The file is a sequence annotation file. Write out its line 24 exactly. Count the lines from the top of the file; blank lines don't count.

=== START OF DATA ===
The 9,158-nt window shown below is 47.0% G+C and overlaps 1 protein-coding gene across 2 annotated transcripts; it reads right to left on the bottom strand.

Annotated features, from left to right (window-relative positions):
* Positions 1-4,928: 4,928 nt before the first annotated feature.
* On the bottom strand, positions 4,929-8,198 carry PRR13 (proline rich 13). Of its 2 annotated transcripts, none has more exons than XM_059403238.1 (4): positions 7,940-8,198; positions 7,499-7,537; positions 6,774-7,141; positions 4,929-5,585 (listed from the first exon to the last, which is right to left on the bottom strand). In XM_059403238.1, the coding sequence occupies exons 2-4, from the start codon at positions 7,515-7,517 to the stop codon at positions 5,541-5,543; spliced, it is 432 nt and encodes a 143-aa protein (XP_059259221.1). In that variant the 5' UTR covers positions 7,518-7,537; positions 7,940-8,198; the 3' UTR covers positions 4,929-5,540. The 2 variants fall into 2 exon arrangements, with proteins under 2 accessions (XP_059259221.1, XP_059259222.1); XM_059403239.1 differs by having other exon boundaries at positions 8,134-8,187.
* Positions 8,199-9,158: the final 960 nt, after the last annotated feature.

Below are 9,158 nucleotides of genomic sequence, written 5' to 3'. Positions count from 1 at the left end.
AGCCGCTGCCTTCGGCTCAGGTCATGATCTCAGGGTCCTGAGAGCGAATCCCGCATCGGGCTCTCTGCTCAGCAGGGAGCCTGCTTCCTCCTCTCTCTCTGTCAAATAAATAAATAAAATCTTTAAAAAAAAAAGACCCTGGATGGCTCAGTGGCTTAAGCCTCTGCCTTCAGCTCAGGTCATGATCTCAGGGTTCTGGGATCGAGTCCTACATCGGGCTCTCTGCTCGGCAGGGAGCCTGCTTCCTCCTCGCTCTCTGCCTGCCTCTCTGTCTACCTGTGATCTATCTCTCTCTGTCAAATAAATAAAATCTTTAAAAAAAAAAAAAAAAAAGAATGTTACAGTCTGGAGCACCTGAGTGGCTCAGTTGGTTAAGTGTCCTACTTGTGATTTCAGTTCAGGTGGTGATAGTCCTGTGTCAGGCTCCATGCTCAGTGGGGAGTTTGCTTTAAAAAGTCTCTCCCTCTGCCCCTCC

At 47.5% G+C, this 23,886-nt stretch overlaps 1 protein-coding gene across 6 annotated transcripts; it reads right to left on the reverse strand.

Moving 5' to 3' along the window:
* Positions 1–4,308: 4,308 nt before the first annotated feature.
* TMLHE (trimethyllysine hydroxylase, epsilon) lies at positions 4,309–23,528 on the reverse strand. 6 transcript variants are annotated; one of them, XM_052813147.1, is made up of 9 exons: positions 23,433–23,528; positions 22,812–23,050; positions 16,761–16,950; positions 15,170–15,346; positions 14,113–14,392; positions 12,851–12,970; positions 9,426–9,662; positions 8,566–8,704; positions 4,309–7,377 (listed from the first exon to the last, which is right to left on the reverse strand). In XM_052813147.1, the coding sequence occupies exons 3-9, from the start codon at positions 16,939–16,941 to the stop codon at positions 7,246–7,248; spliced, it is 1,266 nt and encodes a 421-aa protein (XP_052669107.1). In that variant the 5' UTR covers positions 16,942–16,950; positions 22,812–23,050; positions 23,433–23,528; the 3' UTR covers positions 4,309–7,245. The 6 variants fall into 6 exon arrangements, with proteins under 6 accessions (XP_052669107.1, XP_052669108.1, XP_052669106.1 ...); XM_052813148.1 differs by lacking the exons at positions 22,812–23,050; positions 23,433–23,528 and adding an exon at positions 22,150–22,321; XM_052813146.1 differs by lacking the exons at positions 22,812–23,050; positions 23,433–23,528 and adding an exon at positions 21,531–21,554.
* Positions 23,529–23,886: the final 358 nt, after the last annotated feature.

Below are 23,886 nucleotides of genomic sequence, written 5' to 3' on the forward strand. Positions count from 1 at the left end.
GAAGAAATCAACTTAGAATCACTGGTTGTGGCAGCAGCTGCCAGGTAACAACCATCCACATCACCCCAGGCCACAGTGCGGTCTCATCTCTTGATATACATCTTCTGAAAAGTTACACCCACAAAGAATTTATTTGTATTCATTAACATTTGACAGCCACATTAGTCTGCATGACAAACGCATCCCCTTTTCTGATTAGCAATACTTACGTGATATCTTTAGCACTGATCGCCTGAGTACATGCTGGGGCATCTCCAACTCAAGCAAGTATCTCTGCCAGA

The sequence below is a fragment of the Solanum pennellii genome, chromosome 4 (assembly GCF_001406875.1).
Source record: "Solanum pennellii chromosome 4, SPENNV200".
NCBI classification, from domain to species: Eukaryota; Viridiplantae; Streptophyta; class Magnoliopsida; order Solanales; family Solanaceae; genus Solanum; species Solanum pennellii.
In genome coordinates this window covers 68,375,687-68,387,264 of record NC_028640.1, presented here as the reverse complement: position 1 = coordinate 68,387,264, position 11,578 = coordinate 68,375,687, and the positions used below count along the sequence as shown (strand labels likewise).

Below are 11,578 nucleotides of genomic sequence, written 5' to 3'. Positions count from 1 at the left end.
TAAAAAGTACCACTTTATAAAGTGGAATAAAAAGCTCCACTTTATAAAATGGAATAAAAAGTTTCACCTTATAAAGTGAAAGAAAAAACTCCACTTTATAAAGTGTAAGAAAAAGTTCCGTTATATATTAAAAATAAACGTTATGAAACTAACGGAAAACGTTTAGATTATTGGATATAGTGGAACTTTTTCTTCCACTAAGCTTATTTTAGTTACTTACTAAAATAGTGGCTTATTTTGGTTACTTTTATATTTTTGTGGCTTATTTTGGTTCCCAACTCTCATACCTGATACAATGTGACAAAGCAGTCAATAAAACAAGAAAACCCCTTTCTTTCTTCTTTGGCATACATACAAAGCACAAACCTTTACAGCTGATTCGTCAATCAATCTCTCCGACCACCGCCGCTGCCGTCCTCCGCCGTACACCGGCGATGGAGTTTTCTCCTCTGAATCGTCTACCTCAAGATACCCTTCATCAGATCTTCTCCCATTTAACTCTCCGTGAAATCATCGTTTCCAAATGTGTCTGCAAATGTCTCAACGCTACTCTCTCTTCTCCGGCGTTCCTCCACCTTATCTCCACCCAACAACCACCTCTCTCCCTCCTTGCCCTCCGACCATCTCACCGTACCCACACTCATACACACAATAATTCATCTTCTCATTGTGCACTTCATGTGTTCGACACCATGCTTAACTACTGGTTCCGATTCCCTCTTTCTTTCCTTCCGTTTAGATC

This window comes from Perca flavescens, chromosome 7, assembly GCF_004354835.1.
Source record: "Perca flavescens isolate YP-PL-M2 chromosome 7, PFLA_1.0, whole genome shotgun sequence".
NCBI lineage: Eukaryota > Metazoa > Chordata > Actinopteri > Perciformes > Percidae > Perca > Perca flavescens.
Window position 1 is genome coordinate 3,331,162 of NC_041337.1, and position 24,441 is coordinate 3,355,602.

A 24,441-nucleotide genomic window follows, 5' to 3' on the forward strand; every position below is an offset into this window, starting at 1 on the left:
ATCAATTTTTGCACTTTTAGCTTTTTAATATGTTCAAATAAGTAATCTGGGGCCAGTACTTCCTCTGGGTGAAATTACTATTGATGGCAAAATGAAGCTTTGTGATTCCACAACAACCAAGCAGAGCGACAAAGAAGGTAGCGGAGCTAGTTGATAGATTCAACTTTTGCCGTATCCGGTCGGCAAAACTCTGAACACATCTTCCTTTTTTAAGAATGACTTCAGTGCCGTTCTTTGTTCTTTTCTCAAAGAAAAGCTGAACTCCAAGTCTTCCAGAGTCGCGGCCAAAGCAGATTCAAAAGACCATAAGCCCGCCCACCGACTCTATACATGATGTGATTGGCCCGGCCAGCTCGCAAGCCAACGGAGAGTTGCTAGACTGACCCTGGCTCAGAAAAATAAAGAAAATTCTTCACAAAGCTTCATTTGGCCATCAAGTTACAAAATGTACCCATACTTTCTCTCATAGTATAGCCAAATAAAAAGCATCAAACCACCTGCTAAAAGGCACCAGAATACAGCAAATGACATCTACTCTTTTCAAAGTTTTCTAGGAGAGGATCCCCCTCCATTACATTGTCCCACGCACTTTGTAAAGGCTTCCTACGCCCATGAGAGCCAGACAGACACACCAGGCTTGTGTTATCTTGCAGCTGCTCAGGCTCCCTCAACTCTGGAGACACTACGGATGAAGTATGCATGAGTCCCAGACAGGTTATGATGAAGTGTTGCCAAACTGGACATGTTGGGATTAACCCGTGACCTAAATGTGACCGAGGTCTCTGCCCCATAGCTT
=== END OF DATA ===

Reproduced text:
Window position 1 is genome coordinate 3,331,162 of NC_041337.1, and position 24,441 is coordinate 3,355,602.